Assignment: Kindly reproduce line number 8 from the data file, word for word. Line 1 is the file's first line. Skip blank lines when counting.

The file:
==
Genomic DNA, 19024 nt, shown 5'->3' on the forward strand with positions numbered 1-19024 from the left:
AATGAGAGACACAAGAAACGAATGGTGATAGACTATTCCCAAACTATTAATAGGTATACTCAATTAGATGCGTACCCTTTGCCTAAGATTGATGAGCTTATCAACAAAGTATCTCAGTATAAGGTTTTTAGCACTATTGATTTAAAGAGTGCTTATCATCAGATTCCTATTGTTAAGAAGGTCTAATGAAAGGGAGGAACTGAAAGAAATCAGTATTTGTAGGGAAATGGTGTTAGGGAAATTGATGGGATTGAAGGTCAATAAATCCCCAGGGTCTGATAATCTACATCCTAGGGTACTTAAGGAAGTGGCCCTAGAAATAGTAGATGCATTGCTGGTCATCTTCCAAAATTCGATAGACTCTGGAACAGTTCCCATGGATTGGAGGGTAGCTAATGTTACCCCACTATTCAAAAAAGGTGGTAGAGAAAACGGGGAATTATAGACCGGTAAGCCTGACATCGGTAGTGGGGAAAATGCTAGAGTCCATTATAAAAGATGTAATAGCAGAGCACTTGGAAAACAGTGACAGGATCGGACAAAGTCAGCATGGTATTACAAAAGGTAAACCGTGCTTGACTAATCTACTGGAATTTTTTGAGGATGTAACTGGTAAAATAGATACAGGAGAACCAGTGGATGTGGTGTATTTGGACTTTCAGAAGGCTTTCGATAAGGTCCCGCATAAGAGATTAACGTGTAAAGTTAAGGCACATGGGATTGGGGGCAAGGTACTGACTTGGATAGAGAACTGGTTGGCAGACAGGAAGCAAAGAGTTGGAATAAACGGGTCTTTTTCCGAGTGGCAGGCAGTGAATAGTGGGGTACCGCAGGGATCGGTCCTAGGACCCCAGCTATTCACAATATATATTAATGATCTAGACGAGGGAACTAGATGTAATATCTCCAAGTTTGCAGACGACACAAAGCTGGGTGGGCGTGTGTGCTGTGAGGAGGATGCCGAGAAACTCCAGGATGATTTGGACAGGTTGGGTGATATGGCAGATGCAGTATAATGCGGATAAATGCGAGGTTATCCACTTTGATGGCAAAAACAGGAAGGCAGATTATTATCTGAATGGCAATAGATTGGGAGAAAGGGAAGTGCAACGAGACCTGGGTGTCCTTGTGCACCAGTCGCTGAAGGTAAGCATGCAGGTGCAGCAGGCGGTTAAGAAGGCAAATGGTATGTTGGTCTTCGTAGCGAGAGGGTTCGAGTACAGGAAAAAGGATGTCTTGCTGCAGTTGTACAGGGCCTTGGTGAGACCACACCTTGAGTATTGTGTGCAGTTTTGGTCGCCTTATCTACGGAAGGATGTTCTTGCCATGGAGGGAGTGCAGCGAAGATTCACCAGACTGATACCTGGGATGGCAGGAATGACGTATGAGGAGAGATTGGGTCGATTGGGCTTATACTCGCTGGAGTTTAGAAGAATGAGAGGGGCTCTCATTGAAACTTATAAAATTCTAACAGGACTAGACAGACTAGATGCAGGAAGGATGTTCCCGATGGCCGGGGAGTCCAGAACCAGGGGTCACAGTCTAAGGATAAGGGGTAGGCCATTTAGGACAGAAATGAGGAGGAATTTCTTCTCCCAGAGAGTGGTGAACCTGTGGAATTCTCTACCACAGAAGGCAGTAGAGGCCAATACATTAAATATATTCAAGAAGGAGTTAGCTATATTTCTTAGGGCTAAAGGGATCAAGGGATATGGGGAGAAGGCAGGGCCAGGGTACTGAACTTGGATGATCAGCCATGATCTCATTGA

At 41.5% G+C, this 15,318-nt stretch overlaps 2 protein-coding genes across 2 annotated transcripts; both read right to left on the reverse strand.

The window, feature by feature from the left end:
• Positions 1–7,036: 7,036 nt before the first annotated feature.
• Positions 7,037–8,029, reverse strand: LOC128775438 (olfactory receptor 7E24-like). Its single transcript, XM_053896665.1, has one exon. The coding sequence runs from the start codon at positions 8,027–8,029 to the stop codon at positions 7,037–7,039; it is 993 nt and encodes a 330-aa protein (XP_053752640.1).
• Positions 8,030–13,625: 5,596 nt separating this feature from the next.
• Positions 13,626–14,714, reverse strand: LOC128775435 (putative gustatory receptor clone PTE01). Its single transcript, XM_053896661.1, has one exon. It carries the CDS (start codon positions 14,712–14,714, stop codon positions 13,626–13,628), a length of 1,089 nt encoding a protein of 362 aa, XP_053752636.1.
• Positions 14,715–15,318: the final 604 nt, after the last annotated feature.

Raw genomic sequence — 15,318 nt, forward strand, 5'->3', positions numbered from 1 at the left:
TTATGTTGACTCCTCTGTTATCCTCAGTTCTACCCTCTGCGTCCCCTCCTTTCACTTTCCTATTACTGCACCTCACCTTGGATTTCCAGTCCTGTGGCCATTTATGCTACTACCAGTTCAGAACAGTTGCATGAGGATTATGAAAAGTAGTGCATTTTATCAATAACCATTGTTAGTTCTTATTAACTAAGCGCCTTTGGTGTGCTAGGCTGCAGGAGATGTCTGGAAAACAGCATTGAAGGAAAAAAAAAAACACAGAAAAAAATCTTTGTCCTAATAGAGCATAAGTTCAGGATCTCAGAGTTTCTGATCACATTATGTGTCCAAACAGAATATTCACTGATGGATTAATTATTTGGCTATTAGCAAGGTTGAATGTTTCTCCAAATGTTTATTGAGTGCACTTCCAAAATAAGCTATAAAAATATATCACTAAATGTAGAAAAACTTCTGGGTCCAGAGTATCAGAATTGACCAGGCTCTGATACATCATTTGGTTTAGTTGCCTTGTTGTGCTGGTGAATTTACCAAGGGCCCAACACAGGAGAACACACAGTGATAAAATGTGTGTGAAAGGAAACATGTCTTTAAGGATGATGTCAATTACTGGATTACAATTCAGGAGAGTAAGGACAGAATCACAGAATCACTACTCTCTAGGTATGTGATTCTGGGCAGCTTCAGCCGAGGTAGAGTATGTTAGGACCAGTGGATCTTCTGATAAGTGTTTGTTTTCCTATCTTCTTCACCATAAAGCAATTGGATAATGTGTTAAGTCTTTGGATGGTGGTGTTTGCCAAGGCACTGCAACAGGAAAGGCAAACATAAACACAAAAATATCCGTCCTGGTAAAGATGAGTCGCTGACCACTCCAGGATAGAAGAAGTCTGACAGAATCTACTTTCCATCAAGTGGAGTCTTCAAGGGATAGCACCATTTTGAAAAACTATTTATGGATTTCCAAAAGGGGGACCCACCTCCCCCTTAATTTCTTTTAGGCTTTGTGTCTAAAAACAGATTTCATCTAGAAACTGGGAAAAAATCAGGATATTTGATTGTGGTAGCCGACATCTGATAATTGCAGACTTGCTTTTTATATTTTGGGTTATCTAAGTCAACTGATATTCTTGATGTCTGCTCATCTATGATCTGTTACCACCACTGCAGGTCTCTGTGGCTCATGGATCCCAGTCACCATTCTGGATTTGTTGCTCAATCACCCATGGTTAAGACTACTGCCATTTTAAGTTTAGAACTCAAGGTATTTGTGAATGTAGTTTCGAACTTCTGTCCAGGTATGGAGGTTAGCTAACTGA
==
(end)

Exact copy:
• Positions 13,626–14,714, reverse strand: LOC128775435 (putative gustatory receptor clone PTE01). Its single transcript, XM_053896661.1, has one exon. It carries the CDS (start codon positions 14,712–14,714, stop codon positions 13,626–13,628), a length of 1,089 nt encoding a protein of 362 aa, XP_053752636.1.